I am happy to detail each of these steps but I was not sure if you want to go down the same route. There is nothing wrong with sending the encoder output to the rio but I prefer the motor controllers do all the work. It makes life easier.

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Yeah sorry, was going to include this in the original post but I guess we forgot to.

I started in your SwerveModule to see if everything looks right.

  1. Do you have the PG71 built-in encoder wired to the Spark Max?
  2. Are you sure the PG71 encoder is 4096 counts per revolution? I think it should be 28. The AndyMark page says its 7 pulses per revolution, and 7 * 4 = 28.

7 counts per motor rotation * 71:1 gearbox * 48:40 swerve and steer ratio (seems weird to me) = ~ 414.166 counts per module rev.

So 4096 can’t be right …

(Also this was a quick and dirty lookup, I could easily be wrong with that ratio or forgot something)

We actually are pivoting to absolute encoders instead of the ones built into the PG71 gearmotors. Specifically we are using the MA3 Absolute Encoders from Andymark, you have any idea how we can go about changing the code to match that setup? trying to rewrite it so the “turningEncoder” variable references the absolute encoders positions instead of the PG71’s

That’s a 10bit encoder to my knowledge so there are only 2^10=1024 counts/rev of encoder.

As far as my (very limited) knowledge goes it may be easier to send he encoder feedback to the spark max, although you will need the analog input equivalent for spark max of (input port/ analog board, not sure exactly how to wire off of the top of my head)

Talon implementations have required this or similar in the past.

… ok, didn’t know roborio is going to output a 12 bit value

GetVoltage() will give you the voltage in 0-5v.

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I second @Skyehawk’s suggestion to connect the MA3 encoder to the Spark Max. This way you can run the steer PID on the Spark Max. If your only encoder is connected to the roboRio, you will have to run PID on the rio (this is how your codes is set up now.)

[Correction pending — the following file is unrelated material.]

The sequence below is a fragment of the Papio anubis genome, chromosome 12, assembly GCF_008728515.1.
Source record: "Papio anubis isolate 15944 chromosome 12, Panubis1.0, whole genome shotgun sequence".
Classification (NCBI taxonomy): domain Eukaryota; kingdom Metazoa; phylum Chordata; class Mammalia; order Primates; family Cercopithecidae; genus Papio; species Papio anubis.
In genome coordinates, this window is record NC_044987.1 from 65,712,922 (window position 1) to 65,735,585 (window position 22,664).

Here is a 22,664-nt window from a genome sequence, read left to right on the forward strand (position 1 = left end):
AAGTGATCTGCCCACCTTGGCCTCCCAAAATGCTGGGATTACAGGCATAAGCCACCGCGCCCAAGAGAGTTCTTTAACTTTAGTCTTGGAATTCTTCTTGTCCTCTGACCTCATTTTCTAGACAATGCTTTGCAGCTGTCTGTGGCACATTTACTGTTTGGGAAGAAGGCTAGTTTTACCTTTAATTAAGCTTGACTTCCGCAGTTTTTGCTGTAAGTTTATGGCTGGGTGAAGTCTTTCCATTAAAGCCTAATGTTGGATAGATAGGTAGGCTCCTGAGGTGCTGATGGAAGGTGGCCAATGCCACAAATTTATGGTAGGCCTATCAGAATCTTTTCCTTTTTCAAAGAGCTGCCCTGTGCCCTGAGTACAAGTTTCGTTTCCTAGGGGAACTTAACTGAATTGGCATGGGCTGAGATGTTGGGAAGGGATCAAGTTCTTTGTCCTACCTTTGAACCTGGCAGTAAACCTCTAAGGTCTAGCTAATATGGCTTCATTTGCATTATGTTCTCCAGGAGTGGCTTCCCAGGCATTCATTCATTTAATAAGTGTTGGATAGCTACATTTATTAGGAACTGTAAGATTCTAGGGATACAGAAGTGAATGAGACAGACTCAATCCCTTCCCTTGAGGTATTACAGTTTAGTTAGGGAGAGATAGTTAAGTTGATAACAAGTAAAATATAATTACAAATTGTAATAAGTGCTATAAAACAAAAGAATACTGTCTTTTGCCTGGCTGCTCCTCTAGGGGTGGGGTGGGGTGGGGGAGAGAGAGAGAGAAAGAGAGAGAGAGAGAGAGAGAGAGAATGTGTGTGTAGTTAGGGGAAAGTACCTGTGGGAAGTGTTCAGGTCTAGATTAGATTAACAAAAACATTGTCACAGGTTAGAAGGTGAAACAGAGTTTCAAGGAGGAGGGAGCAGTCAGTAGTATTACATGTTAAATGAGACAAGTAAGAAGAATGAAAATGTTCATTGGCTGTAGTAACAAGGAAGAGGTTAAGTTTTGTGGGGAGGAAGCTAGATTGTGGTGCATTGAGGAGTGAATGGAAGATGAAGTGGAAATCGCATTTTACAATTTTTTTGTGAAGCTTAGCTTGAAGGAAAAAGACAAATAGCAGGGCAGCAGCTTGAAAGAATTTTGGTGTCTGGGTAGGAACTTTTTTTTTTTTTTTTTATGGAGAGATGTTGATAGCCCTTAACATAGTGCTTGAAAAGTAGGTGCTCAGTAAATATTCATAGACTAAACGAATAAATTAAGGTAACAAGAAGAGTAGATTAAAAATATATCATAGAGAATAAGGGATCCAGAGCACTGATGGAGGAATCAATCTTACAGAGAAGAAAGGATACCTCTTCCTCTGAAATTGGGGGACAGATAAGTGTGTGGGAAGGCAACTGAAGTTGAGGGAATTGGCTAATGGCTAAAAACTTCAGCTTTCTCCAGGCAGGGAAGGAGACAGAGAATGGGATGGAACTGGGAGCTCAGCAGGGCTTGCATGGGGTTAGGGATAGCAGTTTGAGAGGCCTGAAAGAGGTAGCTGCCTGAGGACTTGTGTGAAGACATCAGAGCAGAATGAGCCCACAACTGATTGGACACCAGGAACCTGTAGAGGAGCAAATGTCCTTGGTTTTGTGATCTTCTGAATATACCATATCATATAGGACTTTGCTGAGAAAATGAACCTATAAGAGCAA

This post provides the information you need for wiring the encoder to the Spark Max. You have a couple break-out board options: the REV SPARK MAX Data Port Breakout Board that @Skyehawk mentioned, or the CTRE Talon SRX Analog Breakout Board (I have successfully used this to connect a potentiometer to a Spark Max, it should work with your encoder too.) Connect the encoder to 5V, GND, and ANA.

If you aren’t open to rewiring, you probably want to start by deleting the turningEncoder from your code and use your absoluteEncoder every place for the turning position.

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yeah we are working on replacing turningEncoder with absoluteEncoder, but now we need to find new Methods for certain places in the code since they don’t have the exact same ones…

for Example… this doesn’t work anymore because .getVelocity isn’t a valid method on AnalogInput’s

public double getTurningVelocity() {
    return absoluteEncoderReal.getVelocity();

Oh yeah, that’s a tough one. I think you’ll have to calculate the velocity.

If you connect the encoders to the Spark Max you could call SparkMaxAnalogSensor.getVelocity()

got any ideas on how to go about writing or finding a method for this one?


.setVelocityConvertionFactor isn’t working either…

The conversion factor is the number that is multiplied by the encoder reading to convert to your unit of choice.

The encoder has to be 1:1 to the wheel, so there’s no gearing (you might want to confirm this, if it turns more than once per revolution of the wheel, you need to change something mechanically.) The encoder gives a reading of 0-5v for one revolution. One revolution is 2*PI radians. To work in radians, the conversion factor would be ((1/5) * (2 * PI)).

We are a rookie team who is in pretty much in the same position as amosbessler and are hoping we can get a little help.

*We replaced the CIM motors with NEO Brushless Motors.
*We kept the PG71 Gearmotors as the steering motors connected to VictorSPX and are using MA3-Absolute Encoders wired to the Analog pins on the RoboRio and are using them as AnalogInput.
*We have the math figured out to get an angle reading off our MA3 Encoders
*Our code is at: drivetrain/main/java/frc/robot at main · Arcbound49/drivetrain · GitHub

We have been following this thread and from what we can understand, we are pretty close to getting it figured out. Our problem is that when we turn the turning motors, the turning motors stutter severely. We also have an issue where subtracting a constant from angle position to get our motor offset will yield inconsistent numbers for example, if we are getting a reading of 233 degrees with our drive wheels straight forward, when we subtract 233 for our offset, we will get a reading of -500 degrees.

Thank you for any help.